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About aschlemm

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    Senior Member

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  • Location
    Amish country
  • Interests
    Hiking, dog training, horseback riding, reading.

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  1. I would imagine that the experience was so scary that he wouldn't do it again but I wouldn't be content with that thought. I'd probably buy a wire panel with small squares and attach it using those metal brackets (like what connects the top of the crate to the sides only smaller) you clamp them tight with pliers, I'd put the panel on the inside of the door to prevent him getting his jaw caught again. Years ago my Mom would stop by when I was at work to let my puppy out. He would get excited in the crate and jump around a lot. Once when she opened the door, he got his foot stuck between the wire and the tray at the bottom of the crate. He made the most horrible noises!!!! My Mom freaked out. The pup got his foot free and then ran to the back door like nothing was wrong at all. My Mom told me she hopes she never hears an animal make a noise like that. But, he was absolutely fine and it never happened again. I think he just panicked at being caught.
  2. I've had four Border Collies that love to attack the vacuum!!!! I make it worse because I laugh!!!! I'd ignore the behavior and be thankful you don't have teeth marks on your vacuum!
  3. Her vulva should be swollen and her nipples will get bigger. If you don't notice a change in size I'd catch a urine and take it to the vet for them to check.
  4. No, I haven't been in the position of being Border Collieless. It would be the same as Sue R. If I don't have a Border, it would mean I'm no longer physically able to care for one. I'm on my second pair and I've shared my life with a Border Collie for 25 years. I can't imagine being without one although I love dogs in general. I love my Borders and, God willing, will have one (or two) in my life for a long time yet. I really feel for you too. I'm praying that the right Border Collie comes your way.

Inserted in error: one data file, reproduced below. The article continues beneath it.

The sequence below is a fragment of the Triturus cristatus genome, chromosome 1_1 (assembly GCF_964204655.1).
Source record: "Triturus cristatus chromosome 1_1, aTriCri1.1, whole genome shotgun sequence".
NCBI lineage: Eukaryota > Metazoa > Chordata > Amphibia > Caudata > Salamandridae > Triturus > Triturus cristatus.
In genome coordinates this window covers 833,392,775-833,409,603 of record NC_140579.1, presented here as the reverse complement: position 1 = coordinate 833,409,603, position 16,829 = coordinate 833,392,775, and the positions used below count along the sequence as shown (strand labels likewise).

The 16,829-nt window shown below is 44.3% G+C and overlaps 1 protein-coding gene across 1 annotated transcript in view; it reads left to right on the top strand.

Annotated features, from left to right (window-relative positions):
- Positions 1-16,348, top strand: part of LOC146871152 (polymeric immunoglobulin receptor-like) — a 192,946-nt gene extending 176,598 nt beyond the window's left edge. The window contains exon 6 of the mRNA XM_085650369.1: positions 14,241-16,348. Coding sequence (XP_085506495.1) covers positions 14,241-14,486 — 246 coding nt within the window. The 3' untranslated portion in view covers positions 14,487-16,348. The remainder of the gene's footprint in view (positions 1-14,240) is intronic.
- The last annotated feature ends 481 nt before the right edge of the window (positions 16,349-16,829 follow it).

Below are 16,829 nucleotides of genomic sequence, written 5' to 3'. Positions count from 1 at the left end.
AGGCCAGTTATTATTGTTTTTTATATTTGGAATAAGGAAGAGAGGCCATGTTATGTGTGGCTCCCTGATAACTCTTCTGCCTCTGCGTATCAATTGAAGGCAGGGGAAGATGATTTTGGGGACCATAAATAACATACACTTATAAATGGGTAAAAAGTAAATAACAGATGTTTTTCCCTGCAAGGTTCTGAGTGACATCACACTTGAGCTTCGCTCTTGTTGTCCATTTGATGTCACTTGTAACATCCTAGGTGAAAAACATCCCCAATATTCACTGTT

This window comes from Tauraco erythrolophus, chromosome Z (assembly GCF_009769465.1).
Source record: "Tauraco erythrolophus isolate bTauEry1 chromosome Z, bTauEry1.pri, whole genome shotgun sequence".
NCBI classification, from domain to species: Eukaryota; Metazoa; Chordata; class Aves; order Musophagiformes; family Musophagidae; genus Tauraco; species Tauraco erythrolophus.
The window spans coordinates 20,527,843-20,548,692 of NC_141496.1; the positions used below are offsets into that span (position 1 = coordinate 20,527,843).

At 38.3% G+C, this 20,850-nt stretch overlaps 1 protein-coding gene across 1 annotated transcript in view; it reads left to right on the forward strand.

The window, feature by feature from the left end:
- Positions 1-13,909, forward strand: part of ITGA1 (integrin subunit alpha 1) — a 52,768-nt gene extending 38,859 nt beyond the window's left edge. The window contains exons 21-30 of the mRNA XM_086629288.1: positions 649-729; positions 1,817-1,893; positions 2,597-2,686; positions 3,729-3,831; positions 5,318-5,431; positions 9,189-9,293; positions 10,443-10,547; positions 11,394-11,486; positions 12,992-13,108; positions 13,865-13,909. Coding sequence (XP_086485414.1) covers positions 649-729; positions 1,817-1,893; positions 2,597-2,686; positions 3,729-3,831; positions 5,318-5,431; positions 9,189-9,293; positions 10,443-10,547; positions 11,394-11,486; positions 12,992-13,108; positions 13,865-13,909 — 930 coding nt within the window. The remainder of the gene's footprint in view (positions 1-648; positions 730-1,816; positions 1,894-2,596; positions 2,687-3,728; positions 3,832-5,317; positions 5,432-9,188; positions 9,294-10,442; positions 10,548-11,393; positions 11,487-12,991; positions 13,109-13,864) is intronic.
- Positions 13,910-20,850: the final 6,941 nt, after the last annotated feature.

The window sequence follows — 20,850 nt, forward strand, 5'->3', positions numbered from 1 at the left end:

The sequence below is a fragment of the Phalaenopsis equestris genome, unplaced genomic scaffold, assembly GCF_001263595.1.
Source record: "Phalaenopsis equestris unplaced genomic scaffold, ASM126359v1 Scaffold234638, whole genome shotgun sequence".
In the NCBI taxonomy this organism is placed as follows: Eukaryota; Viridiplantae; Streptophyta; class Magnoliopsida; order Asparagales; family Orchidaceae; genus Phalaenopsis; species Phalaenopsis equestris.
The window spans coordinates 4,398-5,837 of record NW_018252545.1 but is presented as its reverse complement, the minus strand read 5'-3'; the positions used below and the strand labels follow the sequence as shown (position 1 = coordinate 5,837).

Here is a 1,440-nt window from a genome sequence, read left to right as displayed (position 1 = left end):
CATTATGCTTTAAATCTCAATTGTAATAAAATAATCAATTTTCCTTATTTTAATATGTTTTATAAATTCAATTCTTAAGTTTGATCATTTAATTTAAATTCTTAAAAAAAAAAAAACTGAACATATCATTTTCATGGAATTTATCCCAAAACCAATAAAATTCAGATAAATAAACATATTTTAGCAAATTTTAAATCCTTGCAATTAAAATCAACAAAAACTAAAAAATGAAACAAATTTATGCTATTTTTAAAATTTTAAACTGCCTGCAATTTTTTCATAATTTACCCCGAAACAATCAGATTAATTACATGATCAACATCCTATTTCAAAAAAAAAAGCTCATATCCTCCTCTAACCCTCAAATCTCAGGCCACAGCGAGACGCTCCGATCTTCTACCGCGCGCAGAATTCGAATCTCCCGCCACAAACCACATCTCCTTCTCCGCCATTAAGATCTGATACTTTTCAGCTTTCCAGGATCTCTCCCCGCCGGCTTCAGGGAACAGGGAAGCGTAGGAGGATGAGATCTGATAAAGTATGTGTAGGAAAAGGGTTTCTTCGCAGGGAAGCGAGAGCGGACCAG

5. Oh, you better believe I'm feeling better!!! I'm having a rough start to the new year, a good friend died in a car accident and my aunt has terminal cancer. But every time I look at Logan and realize how much he has improved and how much worse my year would be without my dog, I have to smile and give a prayer of thanks.
  6. Well, the antibiotics were done Thursday evening and Friday morning he was a new dog! Perhaps it was just coincidence but he went back to a greatly improved appetite and a return to his old behaviors. I did use Dramamine, 50mg twice a day, Sunday, Monday,Tuesday but really didn't think it helped. Wednesday I gave him Cerenia instead and didn't think that helped either. Maybe he just worked through it and had improved by Friday regardless or perhaps the Clindamycin gave him a sour stomach on top of everything else. Who knows? We went for a short walk today and he looks about 80% normal. Still a little unbalanced with an occasional head tilt but not too bad considering. He was so happy to get out! Yesterday he was back to chasing leaves in the yard!!!! I was so happy to see that!!!! He has always been a really silly dog!!!! Thanks again for the input.